- That it be mandatory for faculty members who witness or hear of bullying or harassment report the incident to OES administration.
- That all cases of bullying and harassment be thoroughly investigated and addressed by the school to the same extent as other major rule violations.
- That when instances of bullying and harassment are reported, the administration be clear and effective in communication with all parties involved.
- That OES does not tolerate actions or students that create a “hostile, offensive, or intimidating environment” (OES Upper School Handbook, Child Abuse and Harassment).
- That OES addresses off-campus actions that create a “hostile, offensive, or intimidating environment” on campus to the same extent as if the action had occurred on campus.
This list was followed with the statement that, “If, for whatever reason, OES fails to meet these exceptions, we as students are prepared to organize and advocate for them to be met.”
Both board chairs signed the letter, as did the senior class DC representative. Multiple former Student Body Presidents also signed. In total, the names of more than 75 current and former students were attached.
For Dig Advisor and Dean of Students Kara Tambellini, the letter set off “several days of soul searching,” over Winter Break.
“It was definitely a blow… and, I was super excited at the same time,” Kara said. “Here you have a group of people who are in solidarity, who are articulate, who are thoughtful about what they’re doing, and who are really well-intentioned.”
She went on to say, “History teachers should be proud. This is the history of the struggle for social justice. This is what you’re supposed to do when you feel like your voice isn’t being heard. In that way, I feel really proud as well.”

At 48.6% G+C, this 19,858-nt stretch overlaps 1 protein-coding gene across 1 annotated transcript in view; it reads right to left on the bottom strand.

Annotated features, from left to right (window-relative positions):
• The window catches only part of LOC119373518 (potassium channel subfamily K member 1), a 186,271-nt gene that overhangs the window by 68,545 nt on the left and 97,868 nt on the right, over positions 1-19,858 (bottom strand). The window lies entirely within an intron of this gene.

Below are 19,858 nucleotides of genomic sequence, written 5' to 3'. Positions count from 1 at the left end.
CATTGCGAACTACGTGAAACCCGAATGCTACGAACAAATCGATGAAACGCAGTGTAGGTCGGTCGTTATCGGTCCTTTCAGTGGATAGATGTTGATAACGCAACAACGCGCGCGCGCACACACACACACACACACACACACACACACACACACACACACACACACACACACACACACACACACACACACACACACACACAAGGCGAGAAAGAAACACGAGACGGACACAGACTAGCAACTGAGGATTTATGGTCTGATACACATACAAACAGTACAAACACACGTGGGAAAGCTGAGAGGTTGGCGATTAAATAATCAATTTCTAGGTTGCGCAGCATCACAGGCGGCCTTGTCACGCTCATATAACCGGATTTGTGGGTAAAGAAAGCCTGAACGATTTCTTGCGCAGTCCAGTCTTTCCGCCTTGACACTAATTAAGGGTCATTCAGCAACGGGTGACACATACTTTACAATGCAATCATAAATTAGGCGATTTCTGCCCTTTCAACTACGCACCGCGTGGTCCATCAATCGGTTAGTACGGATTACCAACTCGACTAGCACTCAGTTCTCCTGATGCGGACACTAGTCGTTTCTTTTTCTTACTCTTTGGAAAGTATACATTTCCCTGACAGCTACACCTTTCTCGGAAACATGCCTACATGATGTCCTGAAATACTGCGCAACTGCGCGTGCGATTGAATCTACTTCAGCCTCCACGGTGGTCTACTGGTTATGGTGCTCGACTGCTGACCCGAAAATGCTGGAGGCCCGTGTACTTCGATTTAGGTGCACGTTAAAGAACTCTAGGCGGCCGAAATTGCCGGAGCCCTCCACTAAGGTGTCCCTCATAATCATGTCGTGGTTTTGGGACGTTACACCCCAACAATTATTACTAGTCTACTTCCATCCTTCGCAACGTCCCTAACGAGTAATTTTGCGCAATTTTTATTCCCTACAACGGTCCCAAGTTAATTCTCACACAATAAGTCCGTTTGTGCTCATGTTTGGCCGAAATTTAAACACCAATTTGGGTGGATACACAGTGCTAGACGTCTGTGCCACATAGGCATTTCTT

The letter put her and others at peace that no matter how people feel about the decision, there won’t be any knee-jerk reactions. “I know that they’ve thought carefully about this,” Kara said.
Those sentiments were echoed by other members of the Leadership Team who received the letter.
Input on the final decision in the current case came not just from Upper School officials, but also from Mo, Chris Shuck, and OES’ attorneys.
More discussions are planned for the future, starting next week with the senior class and beyond.
This incident has called into question the current US disciplinary structure. The Discipline Committee was not involved in this case, and no students had any say in the ultimate consequences of one of their peers. Instead, measures were taken solely on an administrative and legal level.
There were, of course, reasons why that was the case — but considering clear student concerns about the structures in place for reporting harassment and other more serious offenses, it is an area of school policy that is due for review.
The school’s general, usually unspoken culture — which many would say is inherently sexist — is due for review as well. If any good is to come of this incident, it might be that it blows open a discussion of that culture and leads to meaningful change.
For the checkered Class of 2016, that would be a very positive legacy to leave OES with.
When reached for comment, US Head Jordan Elliott said, “I greatly appreciated the intentions behind the letter sent over Winter Break. Like other members of the Leadership Team, I was very proud of the active approach this letter reflects.”
“I am eager to engage in conversation with the students who sent the letter about their perceptions and concerns of inaction and programmatic holes. I am committed to working with students and responding fully to the letter’s concerns and requests.”
“We are members of this community together, students and adults alike, and we are all participants in how our principles are upheld. I am confident we can work together to understand the impact of the current situation and agree on ways our school principles are put into action going forward.” There will be more on this story next week.